Washington

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The information in this state update was provided by Dr. David James, david_james@wsu.edu.  Please contact him for additional information about the update.

INTRODUCTION

Washington State is usually the final destination for the majority of western monarchs migrating north in spring.  A few make it into British Columbia by up to 100 miles but many make Washington their summer-breeding home in most years.  Most abundance occurs on the eastern side of the state although a few migrate north through western Washington and will stop and lay eggs if they encounter milkweed. 

 

Showy milkweed is the dominant milkweed species in Washington and it is common to abundant along roadsides and in riparian areas of eastern Washington.  The first monarchs are seen in early June each year in Washington and produce at least two generations.  Monarchs eclosing in August may join the migrating generation and those eclosing in September certainly do. 

 

By early October, most monarchs have left Washington State and are en route or have arrived at overwintering sites in California.  A few individuals migrate in a different direction towards the south-east, through Utah and  may end up overwintering in Mexico.

NEWS UPDATE

After three years with only a handful of monarch sightings in Washington, we are expecting a significant turnaround in 2022.  This is because of the tremendous numbers of overwintering monarchs recorded in California in 2021/22.  If overwintering concludes in California without severe storms, prospects are good for development of a sizeable spring migrant population in May-June. This population should be much larger than in recent years and we expect a significant incursion of migrating monarchs into Washington during the first half of June.  So, for the first time since 2018, we should see breeding populations of monarchs in eastern WA, and migrants should also be sighted in western WA during June as they head north.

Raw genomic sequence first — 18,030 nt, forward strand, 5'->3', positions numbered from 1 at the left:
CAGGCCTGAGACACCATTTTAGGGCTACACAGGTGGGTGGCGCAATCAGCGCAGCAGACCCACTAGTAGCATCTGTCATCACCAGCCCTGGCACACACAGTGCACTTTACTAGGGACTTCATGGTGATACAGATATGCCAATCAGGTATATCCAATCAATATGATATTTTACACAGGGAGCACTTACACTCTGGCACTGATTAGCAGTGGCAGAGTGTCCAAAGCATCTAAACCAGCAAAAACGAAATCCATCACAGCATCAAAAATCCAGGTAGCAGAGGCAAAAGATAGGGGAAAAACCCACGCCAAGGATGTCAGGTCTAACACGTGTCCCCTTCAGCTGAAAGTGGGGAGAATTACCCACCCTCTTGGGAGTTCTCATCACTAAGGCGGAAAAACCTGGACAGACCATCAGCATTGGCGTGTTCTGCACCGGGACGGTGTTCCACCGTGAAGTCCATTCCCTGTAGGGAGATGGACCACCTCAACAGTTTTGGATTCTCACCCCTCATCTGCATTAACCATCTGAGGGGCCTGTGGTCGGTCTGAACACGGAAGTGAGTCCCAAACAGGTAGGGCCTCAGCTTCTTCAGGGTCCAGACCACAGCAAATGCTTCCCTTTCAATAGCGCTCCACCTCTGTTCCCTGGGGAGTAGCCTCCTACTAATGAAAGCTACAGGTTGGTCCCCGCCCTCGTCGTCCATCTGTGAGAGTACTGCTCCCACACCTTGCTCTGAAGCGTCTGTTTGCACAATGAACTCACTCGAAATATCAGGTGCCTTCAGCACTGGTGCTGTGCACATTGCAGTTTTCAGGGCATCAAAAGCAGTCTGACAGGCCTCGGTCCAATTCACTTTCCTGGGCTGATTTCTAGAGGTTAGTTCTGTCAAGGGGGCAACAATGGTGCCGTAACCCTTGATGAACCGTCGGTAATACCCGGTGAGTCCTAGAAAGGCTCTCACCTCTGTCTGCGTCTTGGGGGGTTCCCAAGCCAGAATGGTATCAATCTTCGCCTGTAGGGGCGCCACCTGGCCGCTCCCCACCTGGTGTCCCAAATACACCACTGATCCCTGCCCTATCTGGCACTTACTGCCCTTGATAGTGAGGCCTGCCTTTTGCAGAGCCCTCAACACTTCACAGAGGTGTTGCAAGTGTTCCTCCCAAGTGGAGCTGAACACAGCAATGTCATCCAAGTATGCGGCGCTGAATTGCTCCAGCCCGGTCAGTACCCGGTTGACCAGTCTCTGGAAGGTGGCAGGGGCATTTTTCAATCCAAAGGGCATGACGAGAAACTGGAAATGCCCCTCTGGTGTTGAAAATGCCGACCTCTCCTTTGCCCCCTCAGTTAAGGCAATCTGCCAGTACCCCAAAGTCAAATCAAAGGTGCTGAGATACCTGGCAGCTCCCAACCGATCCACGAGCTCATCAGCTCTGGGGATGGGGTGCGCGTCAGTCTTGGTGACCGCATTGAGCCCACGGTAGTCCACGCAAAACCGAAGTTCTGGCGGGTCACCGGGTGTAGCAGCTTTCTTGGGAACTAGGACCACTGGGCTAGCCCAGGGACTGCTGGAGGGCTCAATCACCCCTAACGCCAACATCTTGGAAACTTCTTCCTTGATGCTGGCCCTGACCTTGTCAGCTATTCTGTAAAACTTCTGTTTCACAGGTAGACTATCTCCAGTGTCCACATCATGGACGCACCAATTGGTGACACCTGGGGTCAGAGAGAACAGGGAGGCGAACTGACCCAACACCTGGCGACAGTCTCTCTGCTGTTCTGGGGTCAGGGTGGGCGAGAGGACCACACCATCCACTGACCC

The monarch is an adaptable and surprising creature and has definitely surprised many people by its stunning population resurgence during 2021.  From a dismal low population of just 1899 butterflies overwintering along the California coast during 2020/21, the monarch has rebounded to produce an overwintering population of more than 247,000 in 2021/22.  Hopefully, the population will sustain this population increase in 2022 and perhaps increase it, so that overwintering numbers are comparable or greater in 2022/23.

 

Normally, the first monarchs arrive in southern Washington during the first week of June.  They did this without fail from 2004-2017.  The abundant stands of Showy Milkweed in eastern Washington then support at least two generations of caterpillars before the population migrates south during September.

 

All of us in Washington hope the annual summer visit by monarchs to our state will continue and increase further in the future.  However, for this to happen, we need to work on the restoration of milkweed and monarchs in California, the hub of monarch ecology in the west, as well as throughout the western US.  We also need to minimize our use of pesticides in agricultural and urban areas.

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Abundant Showy milkweed at a central Washington monarch breeding site that went unused in 2020.

Butterfly Wrangler's

Hands used for crime now nurturing a struggling species (KXLY News, September, 2018)

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